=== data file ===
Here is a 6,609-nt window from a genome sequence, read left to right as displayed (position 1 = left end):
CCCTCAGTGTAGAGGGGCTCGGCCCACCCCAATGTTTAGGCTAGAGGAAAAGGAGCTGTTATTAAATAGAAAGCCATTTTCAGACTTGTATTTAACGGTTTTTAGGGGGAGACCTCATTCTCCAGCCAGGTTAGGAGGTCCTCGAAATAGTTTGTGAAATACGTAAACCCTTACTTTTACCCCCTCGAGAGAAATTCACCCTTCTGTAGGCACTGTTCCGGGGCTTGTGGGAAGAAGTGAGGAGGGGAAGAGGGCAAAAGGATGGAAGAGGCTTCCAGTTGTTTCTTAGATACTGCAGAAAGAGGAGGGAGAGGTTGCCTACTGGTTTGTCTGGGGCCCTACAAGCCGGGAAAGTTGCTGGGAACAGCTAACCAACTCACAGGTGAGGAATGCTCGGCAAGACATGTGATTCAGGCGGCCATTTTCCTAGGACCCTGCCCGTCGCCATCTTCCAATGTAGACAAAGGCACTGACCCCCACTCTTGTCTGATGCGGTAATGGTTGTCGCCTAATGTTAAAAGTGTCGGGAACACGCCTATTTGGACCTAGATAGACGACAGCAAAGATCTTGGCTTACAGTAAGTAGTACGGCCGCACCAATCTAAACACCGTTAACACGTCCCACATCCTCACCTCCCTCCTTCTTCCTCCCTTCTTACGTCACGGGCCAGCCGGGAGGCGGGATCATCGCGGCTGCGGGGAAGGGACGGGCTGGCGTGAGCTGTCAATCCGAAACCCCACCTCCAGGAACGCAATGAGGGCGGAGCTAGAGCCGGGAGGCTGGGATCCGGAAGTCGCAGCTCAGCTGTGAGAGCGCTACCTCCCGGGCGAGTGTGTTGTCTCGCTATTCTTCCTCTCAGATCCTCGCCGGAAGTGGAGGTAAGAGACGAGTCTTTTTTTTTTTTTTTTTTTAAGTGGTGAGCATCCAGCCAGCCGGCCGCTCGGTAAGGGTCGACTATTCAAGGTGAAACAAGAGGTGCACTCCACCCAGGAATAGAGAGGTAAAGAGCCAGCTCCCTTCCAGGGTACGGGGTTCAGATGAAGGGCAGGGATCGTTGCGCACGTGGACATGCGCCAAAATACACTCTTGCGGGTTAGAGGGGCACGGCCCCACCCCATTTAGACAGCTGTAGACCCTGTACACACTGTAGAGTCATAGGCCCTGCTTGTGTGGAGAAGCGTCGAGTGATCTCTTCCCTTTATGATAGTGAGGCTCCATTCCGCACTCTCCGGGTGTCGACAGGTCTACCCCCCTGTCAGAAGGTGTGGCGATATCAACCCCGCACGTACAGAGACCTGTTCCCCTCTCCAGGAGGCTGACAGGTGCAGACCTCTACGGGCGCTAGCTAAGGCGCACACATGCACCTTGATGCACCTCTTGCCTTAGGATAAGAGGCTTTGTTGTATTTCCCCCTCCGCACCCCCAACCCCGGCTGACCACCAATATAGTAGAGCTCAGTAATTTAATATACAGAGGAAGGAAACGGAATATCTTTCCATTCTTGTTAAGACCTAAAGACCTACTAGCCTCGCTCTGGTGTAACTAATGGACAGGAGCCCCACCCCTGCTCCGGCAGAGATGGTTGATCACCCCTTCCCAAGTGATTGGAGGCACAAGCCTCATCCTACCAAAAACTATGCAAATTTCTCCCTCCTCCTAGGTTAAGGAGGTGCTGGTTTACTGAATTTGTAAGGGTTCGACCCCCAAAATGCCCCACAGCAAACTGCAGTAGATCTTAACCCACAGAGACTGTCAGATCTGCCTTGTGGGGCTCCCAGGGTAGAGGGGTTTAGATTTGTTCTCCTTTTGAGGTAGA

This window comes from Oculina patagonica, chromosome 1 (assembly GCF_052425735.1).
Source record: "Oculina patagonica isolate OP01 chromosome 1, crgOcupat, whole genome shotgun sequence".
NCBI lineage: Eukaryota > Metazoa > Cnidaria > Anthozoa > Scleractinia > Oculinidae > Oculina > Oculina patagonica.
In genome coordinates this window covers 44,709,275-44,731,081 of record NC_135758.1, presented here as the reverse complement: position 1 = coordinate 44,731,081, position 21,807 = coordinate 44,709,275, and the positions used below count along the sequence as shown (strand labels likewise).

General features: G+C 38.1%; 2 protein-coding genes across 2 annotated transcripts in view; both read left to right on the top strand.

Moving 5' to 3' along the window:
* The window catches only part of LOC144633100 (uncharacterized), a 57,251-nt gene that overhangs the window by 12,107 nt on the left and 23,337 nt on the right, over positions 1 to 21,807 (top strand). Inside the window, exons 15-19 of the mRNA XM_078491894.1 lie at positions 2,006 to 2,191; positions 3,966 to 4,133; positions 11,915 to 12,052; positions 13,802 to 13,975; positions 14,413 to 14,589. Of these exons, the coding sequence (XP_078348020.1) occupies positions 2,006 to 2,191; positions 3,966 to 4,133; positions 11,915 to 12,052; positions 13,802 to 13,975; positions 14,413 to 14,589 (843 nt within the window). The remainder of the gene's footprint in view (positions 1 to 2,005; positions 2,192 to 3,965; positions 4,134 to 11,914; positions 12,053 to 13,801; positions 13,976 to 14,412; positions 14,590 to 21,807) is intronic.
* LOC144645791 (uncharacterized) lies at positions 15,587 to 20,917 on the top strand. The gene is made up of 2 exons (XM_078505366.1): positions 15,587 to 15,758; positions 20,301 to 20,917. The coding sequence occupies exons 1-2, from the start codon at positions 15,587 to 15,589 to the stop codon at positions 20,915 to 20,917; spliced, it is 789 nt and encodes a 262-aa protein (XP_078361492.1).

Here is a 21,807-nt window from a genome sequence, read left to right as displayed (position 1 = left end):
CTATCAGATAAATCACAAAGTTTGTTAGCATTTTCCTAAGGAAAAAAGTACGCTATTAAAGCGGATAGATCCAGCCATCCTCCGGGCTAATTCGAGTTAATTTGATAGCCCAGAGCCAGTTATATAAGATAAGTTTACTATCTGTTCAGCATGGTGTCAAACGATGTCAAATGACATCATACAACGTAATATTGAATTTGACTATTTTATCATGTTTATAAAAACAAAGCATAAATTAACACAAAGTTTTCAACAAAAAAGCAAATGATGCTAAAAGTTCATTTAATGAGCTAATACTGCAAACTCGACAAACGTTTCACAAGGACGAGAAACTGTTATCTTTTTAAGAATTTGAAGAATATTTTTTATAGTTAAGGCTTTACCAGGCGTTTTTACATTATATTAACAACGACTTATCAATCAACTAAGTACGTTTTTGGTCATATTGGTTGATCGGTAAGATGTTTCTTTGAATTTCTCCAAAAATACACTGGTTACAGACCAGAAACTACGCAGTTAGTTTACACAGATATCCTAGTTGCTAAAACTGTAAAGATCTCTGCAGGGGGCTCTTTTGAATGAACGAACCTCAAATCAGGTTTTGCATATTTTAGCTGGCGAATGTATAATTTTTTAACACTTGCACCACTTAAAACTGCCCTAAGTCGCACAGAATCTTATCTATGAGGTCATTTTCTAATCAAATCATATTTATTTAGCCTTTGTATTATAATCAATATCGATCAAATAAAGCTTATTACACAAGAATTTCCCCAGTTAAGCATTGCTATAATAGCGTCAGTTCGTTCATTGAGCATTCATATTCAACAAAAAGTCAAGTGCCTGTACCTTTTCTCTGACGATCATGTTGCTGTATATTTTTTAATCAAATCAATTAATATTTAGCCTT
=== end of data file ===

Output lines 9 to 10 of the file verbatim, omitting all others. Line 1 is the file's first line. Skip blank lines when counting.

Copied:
* The window catches only part of LOC144633100 (uncharacterized), a 57,251-nt gene that overhangs the window by 12,107 nt on the left and 23,337 nt on the right, over positions 1 to 21,807 (top strand). Inside the window, exons 15-19 of the mRNA XM_078491894.1 lie at positions 2,006 to 2,191; positions 3,966 to 4,133; positions 11,915 to 12,052; positions 13,802 to 13,975; positions 14,413 to 14,589. Of these exons, the coding sequence (XP_078348020.1) occupies positions 2,006 to 2,191; positions 3,966 to 4,133; positions 11,915 to 12,052; positions 13,802 to 13,975; positions 14,413 to 14,589 (843 nt within the window). The remainder of the gene's footprint in view (positions 1 to 2,005; positions 2,192 to 3,965; positions 4,134 to 11,914; positions 12,053 to 13,801; positions 13,976 to 14,412; positions 14,590 to 21,807) is intronic.
* LOC144645791 (uncharacterized) lies at positions 15,587 to 20,917 on the top strand. The gene is made up of 2 exons (XM_078505366.1): positions 15,587 to 15,758; positions 20,301 to 20,917. The coding sequence occupies exons 1-2, from the start codon at positions 15,587 to 15,589 to the stop codon at positions 20,915 to 20,917; spliced, it is 789 nt and encodes a 262-aa protein (XP_078361492.1).